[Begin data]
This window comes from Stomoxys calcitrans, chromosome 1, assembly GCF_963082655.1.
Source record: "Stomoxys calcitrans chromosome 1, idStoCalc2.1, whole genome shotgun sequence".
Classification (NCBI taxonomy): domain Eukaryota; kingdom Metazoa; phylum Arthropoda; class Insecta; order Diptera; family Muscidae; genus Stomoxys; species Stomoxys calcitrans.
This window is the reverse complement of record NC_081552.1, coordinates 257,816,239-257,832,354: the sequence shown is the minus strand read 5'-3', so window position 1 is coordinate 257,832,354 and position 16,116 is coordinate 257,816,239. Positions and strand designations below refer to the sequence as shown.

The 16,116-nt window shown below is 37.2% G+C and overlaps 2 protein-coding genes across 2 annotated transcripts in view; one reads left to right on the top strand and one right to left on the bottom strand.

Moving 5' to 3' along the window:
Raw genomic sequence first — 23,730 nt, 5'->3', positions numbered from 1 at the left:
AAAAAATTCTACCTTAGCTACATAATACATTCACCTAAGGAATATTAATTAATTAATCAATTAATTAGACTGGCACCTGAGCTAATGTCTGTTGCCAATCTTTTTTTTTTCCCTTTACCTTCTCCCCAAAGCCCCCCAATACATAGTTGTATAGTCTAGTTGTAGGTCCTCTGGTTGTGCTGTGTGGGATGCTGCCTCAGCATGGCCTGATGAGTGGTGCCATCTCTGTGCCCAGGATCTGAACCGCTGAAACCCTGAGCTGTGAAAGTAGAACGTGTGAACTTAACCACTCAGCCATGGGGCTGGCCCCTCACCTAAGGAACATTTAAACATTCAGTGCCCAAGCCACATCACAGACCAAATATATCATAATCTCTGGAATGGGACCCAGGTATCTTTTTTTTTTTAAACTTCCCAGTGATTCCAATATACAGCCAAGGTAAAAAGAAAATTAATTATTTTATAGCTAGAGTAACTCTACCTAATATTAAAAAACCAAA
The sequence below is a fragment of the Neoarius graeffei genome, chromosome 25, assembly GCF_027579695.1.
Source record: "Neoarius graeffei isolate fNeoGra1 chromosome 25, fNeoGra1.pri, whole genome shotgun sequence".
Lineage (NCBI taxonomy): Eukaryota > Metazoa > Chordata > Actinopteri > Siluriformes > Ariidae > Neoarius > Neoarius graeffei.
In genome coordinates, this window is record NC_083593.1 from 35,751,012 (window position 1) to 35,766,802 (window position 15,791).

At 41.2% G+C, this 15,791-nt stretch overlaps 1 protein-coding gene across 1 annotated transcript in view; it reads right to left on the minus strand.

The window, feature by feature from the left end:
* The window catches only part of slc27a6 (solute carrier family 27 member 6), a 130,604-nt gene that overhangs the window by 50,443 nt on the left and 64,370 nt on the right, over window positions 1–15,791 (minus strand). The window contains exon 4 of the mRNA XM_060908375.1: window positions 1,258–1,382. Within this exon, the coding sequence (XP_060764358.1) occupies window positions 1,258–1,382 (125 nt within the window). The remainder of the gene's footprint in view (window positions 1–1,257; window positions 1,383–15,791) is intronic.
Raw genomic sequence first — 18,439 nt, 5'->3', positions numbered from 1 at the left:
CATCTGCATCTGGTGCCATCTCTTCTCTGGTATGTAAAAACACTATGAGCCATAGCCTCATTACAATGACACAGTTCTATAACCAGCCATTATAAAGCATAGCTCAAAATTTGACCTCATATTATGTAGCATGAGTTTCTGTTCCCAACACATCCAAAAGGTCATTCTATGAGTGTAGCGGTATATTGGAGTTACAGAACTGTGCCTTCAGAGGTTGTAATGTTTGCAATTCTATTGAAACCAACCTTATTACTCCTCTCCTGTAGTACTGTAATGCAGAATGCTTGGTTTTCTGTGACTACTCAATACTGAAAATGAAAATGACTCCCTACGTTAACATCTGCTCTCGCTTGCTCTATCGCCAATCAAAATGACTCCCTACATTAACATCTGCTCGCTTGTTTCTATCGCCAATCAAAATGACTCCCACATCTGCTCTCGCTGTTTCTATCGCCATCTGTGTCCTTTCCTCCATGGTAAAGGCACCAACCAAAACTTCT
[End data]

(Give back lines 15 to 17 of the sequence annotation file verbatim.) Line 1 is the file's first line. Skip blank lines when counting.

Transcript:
* The window catches only part of slc27a6 (solute carrier family 27 member 6), a 130,604-nt gene that overhangs the window by 50,443 nt on the left and 64,370 nt on the right, over window positions 1–15,791 (minus strand). The window contains exon 4 of the mRNA XM_060908375.1: window positions 1,258–1,382. Within this exon, the coding sequence (XP_060764358.1) occupies window positions 1,258–1,382 (125 nt within the window). The remainder of the gene's footprint in view (window positions 1–1,257; window positions 1,383–15,791) is intronic.
Raw genomic sequence first — 18,439 nt, 5'->3', positions numbered from 1 at the left:
CATCTGCATCTGGTGCCATCTCTTCTCTGGTATGTAAAAACACTATGAGCCATAGCCTCATTACAATGACACAGTTCTATAACCAGCCATTATAAAGCATAGCTCAAAATTTGACCTCATATTATGTAGCATGAGTTTCTGTTCCCAACACATCCAAAAGGTCATTCTATGAGTGTAGCGGTATATTGGAGTTACAGAACTGTGCCTTCAGAGGTTGTAATGTTTGCAATTCTATTGAAACCAACCTTATTACTCCTCTCCTGTAGTACTGTAATGCAGAATGCTTGGTTTTCTGTGACTACTCAATACTGAAAATGAAAATGACTCCCTACGTTAACATCTGCTCTCGCTTGCTCTATCGCCAATCAAAATGACTCCCTACATTAACATCTGCTCGCTTGTTTCTATCGCCAATCAAAATGACTCCCACATCTGCTCTCGCTGTTTCTATCGCCATCTGTGTCCTTTCCTCCATGGTAAAGGCACCAACCAAAACTTCT